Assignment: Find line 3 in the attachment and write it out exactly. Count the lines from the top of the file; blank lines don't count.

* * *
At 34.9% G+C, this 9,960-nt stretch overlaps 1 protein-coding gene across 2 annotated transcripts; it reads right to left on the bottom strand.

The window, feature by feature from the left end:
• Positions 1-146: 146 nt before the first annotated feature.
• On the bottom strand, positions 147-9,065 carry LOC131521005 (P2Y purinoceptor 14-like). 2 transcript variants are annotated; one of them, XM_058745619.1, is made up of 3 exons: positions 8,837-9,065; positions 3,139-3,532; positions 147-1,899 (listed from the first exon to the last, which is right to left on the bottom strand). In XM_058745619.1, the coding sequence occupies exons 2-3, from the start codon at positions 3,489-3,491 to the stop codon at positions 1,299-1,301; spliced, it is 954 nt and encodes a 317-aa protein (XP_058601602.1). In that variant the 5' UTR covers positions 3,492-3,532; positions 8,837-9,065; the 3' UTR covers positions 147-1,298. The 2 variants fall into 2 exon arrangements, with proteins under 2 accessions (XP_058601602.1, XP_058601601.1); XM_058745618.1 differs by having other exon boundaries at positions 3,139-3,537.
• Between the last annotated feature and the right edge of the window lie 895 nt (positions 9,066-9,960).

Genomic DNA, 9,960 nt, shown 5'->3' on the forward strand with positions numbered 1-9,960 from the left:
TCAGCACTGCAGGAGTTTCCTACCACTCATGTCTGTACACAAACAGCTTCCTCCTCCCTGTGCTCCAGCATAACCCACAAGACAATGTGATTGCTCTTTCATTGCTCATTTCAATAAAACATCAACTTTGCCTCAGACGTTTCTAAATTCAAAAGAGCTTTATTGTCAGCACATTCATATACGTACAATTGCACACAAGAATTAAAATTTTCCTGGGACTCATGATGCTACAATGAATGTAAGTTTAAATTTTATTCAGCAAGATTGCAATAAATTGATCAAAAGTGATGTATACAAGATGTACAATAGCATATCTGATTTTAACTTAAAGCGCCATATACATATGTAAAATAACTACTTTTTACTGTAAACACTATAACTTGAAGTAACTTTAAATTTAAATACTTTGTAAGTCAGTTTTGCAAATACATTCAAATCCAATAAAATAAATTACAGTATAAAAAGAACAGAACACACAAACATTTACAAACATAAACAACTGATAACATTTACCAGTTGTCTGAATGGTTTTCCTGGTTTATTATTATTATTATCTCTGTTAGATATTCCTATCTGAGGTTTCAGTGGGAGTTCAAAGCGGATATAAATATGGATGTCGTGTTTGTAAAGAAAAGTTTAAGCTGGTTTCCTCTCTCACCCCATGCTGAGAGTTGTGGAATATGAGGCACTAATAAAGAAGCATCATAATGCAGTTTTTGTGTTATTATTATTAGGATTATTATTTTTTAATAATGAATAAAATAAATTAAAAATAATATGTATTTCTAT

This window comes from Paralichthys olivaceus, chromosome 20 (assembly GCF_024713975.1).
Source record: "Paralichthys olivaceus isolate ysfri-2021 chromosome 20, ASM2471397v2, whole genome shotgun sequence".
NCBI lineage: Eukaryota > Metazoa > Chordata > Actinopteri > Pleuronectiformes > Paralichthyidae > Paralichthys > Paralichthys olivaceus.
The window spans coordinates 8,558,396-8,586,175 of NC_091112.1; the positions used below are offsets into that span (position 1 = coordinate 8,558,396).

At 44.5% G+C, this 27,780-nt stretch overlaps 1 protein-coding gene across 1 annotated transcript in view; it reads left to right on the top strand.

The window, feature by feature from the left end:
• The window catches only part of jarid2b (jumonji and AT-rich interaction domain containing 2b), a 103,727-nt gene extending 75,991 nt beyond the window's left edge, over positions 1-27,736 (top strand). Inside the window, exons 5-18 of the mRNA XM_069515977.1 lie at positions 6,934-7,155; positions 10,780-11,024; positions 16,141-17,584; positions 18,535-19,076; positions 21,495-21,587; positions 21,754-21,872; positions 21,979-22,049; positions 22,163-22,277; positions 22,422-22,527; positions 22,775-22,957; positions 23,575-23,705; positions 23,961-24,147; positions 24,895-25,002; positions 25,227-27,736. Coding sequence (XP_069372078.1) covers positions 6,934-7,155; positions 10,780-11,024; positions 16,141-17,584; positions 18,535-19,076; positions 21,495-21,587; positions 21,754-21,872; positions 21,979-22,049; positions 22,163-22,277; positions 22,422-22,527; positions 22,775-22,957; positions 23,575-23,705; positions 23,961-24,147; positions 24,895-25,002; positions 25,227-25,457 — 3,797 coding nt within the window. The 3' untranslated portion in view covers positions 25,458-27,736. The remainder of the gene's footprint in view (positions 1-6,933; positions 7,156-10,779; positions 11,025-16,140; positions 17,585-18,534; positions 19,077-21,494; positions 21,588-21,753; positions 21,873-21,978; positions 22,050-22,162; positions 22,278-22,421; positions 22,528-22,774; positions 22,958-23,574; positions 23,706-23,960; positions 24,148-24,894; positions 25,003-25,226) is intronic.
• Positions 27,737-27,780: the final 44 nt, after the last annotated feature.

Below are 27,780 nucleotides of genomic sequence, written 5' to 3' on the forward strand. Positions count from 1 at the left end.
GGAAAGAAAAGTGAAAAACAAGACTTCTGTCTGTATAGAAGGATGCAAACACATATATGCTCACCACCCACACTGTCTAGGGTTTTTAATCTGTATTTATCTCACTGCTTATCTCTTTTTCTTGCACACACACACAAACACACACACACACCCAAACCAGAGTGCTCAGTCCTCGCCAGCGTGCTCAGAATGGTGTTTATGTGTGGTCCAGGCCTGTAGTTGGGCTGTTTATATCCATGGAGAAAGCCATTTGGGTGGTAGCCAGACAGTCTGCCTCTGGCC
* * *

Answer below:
• Positions 1-146: 146 nt before the first annotated feature.